Drones don’t just end human life, they also save it, a panel of industry executives and government officials said Wednesday.
WASHINGTON--Drones don’t just end human life, they also save it, a panel of industry executives and government officials told journalists Wednesday at the National Press Club.
From forest fires in California to the radioactive destruction at the Fukushima Daiichi Nuclear Power Plant in Japan, unmanned vehicle systems have given first responders the technological edge they need to expand their reach without putting themselves in danger, allowing them to make critical decisions to maximize the productivity of scarce resources.
“First responders around the world are using robots to increase the distance between their operators and the dangerous environments” they encounter regularly, said retired Lt. Col. Charlie Dean of the U.S. Army, director of business development for the unmanned systems group at QinetiQ North America .
Retired Maj. Gen. David Heinz of the U.S. Marine Corps, now vice president of the iRobot Corporation ’s maritime division, also spoke of his company’s deployment of 4 robots--two 30 lbs robots and two 300 lb robots--to the Fukushima devastation site a week after the disaster. The company’s robots were the first into the reactor cell, opening the inner door and providing the first access to the Unit 1 reactor. The high radiation levels in the reactor, Heinz said, would have killed a human being within 90 minutes.
QinetiQ also deployed unmanned systems to the Fukushima disaster site, including its robotic application kit that turns Bobcat frontloaders into an unmanned vehicle in approximately 15 minutes. After conversion, Japanese first responders were able to control the unmanned Bobcat with an X-Box controller, moving debris and giving other smaller and more agile unmanned systems access to the disaster site, said Dean.
iRobot also deployed an underwater system used during the Gulf Oil spill to track the oil plumes satellites couldn’t see. The system can operate for 9 months and dive to depths of 3,300 feet and provide data on the water column its maneuvering through, Heinz said.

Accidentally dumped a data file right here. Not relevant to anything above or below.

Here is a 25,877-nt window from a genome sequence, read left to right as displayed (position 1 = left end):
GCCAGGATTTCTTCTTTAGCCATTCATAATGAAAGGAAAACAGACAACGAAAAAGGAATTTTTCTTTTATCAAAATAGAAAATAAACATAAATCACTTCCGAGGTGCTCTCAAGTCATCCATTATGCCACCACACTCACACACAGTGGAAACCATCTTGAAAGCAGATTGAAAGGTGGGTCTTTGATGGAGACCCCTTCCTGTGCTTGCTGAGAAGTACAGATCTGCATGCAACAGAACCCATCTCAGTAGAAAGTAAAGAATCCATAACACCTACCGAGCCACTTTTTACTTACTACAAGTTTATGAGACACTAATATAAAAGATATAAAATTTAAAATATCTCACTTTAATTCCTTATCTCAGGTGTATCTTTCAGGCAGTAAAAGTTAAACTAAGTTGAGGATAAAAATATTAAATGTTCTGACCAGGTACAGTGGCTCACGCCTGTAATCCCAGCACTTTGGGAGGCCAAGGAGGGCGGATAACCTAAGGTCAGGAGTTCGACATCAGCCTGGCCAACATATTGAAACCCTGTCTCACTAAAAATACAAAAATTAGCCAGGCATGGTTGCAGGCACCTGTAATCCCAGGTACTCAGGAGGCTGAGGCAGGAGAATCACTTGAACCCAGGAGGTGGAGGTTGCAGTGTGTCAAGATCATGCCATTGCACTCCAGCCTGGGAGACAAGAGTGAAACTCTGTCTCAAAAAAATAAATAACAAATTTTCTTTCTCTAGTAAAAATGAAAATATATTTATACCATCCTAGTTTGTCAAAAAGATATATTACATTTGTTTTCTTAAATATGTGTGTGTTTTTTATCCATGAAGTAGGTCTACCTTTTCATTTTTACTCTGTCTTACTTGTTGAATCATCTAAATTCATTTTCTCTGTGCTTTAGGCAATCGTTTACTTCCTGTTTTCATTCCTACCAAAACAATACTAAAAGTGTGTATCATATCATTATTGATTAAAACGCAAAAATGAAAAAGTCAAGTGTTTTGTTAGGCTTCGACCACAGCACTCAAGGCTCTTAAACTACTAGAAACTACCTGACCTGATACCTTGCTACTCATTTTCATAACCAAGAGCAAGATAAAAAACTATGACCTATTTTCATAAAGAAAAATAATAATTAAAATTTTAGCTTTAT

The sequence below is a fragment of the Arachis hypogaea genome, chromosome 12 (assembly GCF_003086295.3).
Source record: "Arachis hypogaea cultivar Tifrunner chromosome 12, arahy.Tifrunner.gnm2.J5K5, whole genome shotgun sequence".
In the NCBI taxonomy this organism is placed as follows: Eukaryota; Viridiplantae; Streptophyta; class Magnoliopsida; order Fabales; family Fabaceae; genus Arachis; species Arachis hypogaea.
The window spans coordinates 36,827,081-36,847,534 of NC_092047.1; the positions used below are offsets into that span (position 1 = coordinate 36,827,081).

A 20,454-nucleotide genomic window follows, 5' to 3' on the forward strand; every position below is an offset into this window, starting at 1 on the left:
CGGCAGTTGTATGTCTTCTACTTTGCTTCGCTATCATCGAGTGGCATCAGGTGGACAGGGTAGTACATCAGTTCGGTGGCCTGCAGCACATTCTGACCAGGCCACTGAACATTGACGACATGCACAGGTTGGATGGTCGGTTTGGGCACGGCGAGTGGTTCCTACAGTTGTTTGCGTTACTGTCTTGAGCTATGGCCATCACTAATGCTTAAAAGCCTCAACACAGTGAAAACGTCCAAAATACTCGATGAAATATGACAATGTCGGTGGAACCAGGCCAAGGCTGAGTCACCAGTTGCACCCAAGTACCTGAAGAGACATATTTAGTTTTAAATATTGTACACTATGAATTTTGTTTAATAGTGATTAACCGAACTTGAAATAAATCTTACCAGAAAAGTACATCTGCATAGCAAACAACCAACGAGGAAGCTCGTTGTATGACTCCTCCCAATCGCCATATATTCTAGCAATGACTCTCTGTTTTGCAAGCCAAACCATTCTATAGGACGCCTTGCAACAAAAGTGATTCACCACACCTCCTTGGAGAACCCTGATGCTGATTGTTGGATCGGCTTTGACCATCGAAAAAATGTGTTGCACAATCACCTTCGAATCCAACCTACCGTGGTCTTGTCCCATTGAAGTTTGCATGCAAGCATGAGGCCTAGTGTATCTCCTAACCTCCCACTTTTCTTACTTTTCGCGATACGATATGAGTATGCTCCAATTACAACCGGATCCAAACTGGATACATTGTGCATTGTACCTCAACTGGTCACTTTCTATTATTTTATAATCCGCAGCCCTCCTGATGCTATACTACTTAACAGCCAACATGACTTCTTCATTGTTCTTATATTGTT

Lt. Col. Ricky Thomas of the U.S. Air Force noted that his service has used its Global Hawk in various humanitarian missions, including 2007’s Southern California wildfires, the Haitian earthquake, and over Japan. Thomas said that the Global Hawk, a controversial piece of equipment because of cost overruns , was used, among other things, to survey the damage to Japanese infrastructure after the earthquake and tsunami.
In the United States, aerial drones have given first responders the situational awareness necessary to make fast decisions of where to use resources most efficiently during forest fires and floods, said John Priddy, director of National Air Security Operations Center at Customs and Border Protection (CBP).
Priddy says aerial drones, like the Predators CBP uses, “let you know exactly how bad the situation is and lets you know what assets you need to bring to the fight.”
Not everyone was content to concentrate on drone’s humanitarian side though.
During the Q&A portion of the conference, Medea Benjamin, cofounder of the antiwar organization Code Pink , stood up to denounce the use of drones by the United States in places like Pakistan.
“We know drones through a different way, not saving lives but actually taking lives,” Benjamin said. “Drones for people in Pakistan have killed hundreds and hundreds of innocent people.”
iRobot’s Heinz told Benjamin that his company doesn’t make weaponized drones.
♦ Photo of QinetiQ's Bobcat unmanned vehicle courtesy of QinetiQ North America